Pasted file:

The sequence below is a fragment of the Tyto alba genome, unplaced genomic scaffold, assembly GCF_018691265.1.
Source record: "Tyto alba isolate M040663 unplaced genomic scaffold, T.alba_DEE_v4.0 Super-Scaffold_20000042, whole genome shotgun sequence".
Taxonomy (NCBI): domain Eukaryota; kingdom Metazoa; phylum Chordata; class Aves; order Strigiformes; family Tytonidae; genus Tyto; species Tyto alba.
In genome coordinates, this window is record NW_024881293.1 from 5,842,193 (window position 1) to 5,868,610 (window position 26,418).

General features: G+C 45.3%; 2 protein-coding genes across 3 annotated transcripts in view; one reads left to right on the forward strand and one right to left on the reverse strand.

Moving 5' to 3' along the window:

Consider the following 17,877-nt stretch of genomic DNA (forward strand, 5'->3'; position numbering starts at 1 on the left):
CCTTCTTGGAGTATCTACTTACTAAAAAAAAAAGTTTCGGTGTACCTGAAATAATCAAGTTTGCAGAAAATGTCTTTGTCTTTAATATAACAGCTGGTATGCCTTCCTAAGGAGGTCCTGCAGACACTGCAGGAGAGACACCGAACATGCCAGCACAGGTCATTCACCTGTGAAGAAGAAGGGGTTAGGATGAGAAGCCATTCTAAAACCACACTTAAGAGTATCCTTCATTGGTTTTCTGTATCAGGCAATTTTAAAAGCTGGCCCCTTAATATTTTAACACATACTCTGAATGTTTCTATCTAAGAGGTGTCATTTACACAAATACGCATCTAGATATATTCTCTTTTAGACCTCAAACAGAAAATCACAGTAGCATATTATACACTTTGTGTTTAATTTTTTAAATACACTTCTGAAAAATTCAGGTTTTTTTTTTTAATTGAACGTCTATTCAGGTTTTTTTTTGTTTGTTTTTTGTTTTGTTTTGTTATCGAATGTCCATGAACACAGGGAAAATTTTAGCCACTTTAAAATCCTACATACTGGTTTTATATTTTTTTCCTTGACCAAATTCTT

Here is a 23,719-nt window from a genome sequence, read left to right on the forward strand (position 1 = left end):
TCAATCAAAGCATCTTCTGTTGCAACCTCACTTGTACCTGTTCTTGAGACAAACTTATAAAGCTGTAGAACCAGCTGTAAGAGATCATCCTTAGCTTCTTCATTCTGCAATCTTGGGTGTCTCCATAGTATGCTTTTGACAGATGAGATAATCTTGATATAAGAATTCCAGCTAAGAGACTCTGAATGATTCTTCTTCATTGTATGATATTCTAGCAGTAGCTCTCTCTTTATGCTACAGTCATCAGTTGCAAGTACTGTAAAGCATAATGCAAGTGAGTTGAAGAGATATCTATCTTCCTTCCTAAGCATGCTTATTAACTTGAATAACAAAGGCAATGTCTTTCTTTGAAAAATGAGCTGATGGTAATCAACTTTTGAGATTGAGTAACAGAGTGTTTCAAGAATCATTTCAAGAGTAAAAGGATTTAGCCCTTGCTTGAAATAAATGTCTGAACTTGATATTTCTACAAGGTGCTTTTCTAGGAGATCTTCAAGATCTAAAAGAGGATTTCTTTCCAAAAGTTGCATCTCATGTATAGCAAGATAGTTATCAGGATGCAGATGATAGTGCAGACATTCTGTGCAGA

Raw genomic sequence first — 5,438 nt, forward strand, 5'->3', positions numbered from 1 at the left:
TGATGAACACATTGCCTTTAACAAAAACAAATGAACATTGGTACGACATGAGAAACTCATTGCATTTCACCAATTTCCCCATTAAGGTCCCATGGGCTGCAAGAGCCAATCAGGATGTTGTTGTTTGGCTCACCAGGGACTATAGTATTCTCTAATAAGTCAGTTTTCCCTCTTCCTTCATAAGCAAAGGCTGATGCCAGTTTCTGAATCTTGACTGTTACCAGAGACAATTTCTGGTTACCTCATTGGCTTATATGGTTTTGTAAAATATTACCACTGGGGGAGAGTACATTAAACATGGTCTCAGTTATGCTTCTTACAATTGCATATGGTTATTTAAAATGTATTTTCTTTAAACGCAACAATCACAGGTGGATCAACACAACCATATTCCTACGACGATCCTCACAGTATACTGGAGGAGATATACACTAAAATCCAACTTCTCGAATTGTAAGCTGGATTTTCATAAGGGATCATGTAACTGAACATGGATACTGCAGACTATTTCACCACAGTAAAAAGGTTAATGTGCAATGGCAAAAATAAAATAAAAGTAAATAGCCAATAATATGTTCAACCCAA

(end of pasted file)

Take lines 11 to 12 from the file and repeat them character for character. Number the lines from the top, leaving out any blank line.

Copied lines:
Raw genomic sequence first — 5,438 nt, forward strand, 5'->3', positions numbered from 1 at the left:
TGATGAACACATTGCCTTTAACAAAAACAAATGAACATTGGTACGACATGAGAAACTCATTGCATTTCACCAATTTCCCCATTAAGGTCCCATGGGCTGCAAGAGCCAATCAGGATGTTGTTGTTTGGCTCACCAGGGACTATAGTATTCTCTAATAAGTCAGTTTTCCCTCTTCCTTCATAAGCAAAGGCTGATGCCAGTTTCTGAATCTTGACTGTTACCAGAGACAATTTCTGGTTACCTCATTGGCTTATATGGTTTTGTAAAATATTACCACTGGGGGAGAGTACATTAAACATGGTCTCAGTTATGCTTCTTACAATTGCATATGGTTATTTAAAATGTATTTTCTTTAAACGCAACAATCACAGGTGGATCAACACAACCATATTCCTACGACGATCCTCACAGTATACTGGAGGAGATATACACTAAAATCCAACTTCTCGAATTGTAAGCTGGATTTTCATAAGGGATCATGTAACTGAACATGGATACTGCAGACTATTTCACCACAGTAAAAAGGTTAATGTGCAATGGCAAAAATAAAATAAAAGTAAATAGCCAATAATATGTTCAACCCAA